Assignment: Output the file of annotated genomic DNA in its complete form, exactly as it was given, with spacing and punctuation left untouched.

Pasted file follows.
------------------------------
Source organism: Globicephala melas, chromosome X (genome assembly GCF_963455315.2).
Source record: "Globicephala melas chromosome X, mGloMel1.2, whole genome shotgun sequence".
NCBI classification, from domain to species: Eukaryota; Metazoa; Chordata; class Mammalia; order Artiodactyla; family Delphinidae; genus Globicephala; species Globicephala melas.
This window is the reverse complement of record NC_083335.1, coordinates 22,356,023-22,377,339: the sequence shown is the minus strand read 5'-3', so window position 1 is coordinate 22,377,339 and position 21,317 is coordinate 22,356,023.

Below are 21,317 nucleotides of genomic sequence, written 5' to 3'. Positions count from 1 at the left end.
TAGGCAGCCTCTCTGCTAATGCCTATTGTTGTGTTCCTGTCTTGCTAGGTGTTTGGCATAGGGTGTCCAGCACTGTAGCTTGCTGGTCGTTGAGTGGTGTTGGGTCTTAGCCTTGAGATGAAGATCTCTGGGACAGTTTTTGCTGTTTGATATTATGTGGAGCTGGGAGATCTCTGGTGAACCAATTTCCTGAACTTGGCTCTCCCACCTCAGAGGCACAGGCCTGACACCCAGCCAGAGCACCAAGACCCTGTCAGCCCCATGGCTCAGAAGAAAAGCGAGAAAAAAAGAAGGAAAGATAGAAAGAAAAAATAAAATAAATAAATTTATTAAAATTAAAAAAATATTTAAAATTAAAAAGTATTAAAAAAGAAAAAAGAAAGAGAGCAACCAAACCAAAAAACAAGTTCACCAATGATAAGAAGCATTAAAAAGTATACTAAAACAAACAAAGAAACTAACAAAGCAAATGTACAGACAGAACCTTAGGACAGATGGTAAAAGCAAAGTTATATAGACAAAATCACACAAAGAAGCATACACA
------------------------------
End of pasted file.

Source organism: Globicephala melas, chromosome X (genome assembly GCF_963455315.2).
Source record: "Globicephala melas chromosome X, mGloMel1.2, whole genome shotgun sequence".
NCBI classification, from domain to species: Eukaryota; Metazoa; Chordata; class Mammalia; order Artiodactyla; family Delphinidae; genus Globicephala; species Globicephala melas.
This window is the reverse complement of record NC_083335.1, coordinates 22,356,023-22,377,339: the sequence shown is the minus strand read 5'-3', so window position 1 is coordinate 22,377,339 and position 21,317 is coordinate 22,356,023.

Below are 21,317 nucleotides of genomic sequence, written 5' to 3'. Positions count from 1 at the left end.
TAGGCAGCCTCTCTGCTAATGCCTATTGTTGTGTTCCTGTCTTGCTAGGTGTTTGGCATAGGGTGTCCAGCACTGTAGCTTGCTGGTCGTTGAGTGGTGTTGGGTCTTAGCCTTGAGATGAAGATCTCTGGGACAGTTTTTGCTGTTTGATATTATGTGGAGCTGGGAGATCTCTGGTGAACCAATTTCCTGAACTTGGCTCTCCCACCTCAGAGGCACAGGCCTGACACCCAGCCAGAGCACCAAGACCCTGTCAGCCCCATGGCTCAGAAGAAAAGCGAGAAAAAAAGAAGGAAAGATAGAAAGAAAAAATAAAATAAATAAATTTATTAAAATTAAAAAAATATTTAAAATTAAAAAGTATTAAAAAAGAAAAAAGAAAGAGAGCAACCAAACCAAAAAACAAGTTCACCAATGATAAGAAGCATTAAAAAGTATACTAAAACAAACAAAGAAACTAACAAAGCAAATGTACAGACAGAACCTTAGGACAGATGGTAAAAGCAAAGTTATATAGACAAAATCACACAAAGAAGCATACACA